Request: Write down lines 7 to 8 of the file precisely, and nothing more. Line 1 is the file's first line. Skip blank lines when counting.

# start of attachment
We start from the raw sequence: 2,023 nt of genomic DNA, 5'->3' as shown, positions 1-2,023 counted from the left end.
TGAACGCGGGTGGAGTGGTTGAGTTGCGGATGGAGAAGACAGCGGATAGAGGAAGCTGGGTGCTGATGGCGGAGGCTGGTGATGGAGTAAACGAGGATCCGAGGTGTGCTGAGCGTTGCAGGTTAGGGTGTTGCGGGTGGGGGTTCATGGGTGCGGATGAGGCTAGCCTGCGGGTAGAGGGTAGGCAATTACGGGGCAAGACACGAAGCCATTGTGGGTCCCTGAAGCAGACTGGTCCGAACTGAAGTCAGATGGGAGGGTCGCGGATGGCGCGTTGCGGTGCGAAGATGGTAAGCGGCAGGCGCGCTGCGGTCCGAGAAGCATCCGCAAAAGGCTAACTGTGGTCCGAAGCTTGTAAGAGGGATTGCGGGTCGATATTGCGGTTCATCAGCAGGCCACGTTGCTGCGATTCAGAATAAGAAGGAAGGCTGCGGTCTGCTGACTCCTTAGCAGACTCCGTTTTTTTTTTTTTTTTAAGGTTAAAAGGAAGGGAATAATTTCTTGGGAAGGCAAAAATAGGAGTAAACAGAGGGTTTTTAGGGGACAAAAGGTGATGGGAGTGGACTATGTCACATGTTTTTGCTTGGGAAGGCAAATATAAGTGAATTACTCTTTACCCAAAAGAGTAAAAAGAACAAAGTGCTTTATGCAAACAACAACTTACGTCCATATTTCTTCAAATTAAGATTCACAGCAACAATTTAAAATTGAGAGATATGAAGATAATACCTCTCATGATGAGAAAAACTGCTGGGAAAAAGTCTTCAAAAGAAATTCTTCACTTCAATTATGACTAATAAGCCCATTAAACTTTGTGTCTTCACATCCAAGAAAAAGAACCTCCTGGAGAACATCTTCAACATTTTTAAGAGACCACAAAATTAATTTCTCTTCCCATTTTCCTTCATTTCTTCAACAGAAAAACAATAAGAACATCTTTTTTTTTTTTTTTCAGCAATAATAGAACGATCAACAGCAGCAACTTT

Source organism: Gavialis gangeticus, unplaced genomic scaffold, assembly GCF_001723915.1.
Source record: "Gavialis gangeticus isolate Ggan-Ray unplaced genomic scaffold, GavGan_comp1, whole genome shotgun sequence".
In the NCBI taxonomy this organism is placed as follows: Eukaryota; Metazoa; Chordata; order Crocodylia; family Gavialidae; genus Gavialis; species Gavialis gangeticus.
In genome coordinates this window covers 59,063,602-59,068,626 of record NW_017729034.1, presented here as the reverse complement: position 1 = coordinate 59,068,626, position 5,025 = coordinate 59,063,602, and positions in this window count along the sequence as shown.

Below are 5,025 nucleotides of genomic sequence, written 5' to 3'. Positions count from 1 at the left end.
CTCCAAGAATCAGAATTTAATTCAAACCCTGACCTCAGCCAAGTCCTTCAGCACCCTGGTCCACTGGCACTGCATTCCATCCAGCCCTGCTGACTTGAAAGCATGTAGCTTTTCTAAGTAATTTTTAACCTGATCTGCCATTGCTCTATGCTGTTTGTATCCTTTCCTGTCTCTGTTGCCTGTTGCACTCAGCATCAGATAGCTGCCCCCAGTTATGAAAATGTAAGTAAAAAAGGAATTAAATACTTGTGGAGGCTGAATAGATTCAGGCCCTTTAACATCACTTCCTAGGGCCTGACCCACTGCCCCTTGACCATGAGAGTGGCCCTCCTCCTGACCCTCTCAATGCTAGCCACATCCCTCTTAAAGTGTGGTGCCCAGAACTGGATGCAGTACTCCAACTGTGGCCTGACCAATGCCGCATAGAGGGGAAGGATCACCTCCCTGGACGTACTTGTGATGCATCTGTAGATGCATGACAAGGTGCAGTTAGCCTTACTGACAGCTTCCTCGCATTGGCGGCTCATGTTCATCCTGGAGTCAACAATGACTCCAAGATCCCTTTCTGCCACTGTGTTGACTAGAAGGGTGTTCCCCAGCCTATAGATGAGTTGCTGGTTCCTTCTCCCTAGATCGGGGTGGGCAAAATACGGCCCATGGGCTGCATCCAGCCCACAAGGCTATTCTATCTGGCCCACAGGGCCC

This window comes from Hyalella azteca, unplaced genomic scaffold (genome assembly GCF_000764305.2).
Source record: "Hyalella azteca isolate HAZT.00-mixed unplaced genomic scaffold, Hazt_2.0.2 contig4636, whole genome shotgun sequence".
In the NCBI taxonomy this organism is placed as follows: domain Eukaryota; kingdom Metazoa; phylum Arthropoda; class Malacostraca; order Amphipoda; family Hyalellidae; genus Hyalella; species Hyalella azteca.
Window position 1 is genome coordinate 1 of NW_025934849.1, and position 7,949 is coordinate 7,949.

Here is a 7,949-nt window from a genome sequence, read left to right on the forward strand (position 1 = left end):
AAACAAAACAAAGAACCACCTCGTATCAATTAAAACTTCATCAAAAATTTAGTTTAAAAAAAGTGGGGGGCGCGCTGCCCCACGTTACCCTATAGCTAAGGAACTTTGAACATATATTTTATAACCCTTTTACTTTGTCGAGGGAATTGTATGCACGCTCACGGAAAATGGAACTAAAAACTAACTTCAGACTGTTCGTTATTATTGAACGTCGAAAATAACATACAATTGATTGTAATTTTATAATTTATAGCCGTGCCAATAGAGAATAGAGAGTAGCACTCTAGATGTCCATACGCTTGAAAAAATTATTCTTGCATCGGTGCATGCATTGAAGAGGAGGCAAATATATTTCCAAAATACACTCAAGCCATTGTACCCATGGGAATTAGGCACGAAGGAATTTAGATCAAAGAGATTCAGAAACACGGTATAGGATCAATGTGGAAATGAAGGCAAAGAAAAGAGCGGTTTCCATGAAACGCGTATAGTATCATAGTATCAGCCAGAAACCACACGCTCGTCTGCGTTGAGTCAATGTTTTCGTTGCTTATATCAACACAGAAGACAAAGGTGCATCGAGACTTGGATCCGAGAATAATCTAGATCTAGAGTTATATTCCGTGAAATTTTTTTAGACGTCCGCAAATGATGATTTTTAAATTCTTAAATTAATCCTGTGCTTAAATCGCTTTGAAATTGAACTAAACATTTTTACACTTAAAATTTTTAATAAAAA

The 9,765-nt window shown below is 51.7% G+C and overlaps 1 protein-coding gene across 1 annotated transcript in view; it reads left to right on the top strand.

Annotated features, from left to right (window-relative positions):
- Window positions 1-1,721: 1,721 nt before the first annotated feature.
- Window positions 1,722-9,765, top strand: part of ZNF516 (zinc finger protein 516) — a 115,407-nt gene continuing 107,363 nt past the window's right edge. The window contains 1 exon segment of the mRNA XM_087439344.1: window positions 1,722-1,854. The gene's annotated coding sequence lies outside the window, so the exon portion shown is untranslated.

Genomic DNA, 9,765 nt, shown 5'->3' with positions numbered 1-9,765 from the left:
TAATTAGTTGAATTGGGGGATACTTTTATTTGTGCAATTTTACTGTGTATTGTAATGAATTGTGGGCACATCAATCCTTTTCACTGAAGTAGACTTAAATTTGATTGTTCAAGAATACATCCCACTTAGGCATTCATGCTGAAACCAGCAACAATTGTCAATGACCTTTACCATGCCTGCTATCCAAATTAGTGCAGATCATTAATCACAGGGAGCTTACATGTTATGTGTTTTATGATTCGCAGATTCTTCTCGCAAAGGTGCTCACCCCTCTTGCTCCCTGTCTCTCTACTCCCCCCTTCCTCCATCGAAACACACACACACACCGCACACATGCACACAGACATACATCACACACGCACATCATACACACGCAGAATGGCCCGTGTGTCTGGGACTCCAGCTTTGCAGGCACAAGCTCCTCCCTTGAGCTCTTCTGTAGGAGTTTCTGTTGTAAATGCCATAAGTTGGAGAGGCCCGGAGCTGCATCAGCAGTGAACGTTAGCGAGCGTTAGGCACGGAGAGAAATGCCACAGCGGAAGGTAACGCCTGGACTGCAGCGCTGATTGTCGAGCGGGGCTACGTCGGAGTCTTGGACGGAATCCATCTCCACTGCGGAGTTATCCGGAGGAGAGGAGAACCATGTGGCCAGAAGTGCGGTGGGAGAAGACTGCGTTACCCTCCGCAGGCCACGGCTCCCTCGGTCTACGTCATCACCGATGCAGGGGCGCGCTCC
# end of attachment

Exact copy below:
Below are 5,025 nucleotides of genomic sequence, written 5' to 3'. Positions count from 1 at the left end.
CTCCAAGAATCAGAATTTAATTCAAACCCTGACCTCAGCCAAGTCCTTCAGCACCCTGGTCCACTGGCACTGCATTCCATCCAGCCCTGCTGACTTGAAAGCATGTAGCTTTTCTAAGTAATTTTTAACCTGATCTGCCATTGCTCTATGCTGTTTGTATCCTTTCCTGTCTCTGTTGCCTGTTGCACTCAGCATCAGATAGCTGCCCCCAGTTATGAAAATGTAAGTAAAAAAGGAATTAAATACTTGTGGAGGCTGAATAGATTCAGGCCCTTTAACATCACTTCCTAGGGCCTGACCCACTGCCCCTTGACCATGAGAGTGGCCCTCCTCCTGACCCTCTCAATGCTAGCCACATCCCTCTTAAAGTGTGGTGCCCAGAACTGGATGCAGTACTCCAACTGTGGCCTGACCAATGCCGCATAGAGGGGAAGGATCACCTCCCTGGACGTACTTGTGATGCATCTGTAGATGCATGACAAGGTGCAGTTAGCCTTACTGACAGCTTCCTCGCATTGGCGGCTCATGTTCATCCTGGAGTCAACAATGACTCCAAGATCCCTTTCTGCCACTGTGTTGACTAGAAGGGTGTTCCCCAGCCTATAGATGAGTTGCTGGTTCCTTCTCCCTAGATCGGGGTGGGCAAAATACGGCCCATGGGCTGCATCCAGCCCACAAGGCTATTCTATCTGGCCCACAGGGCCC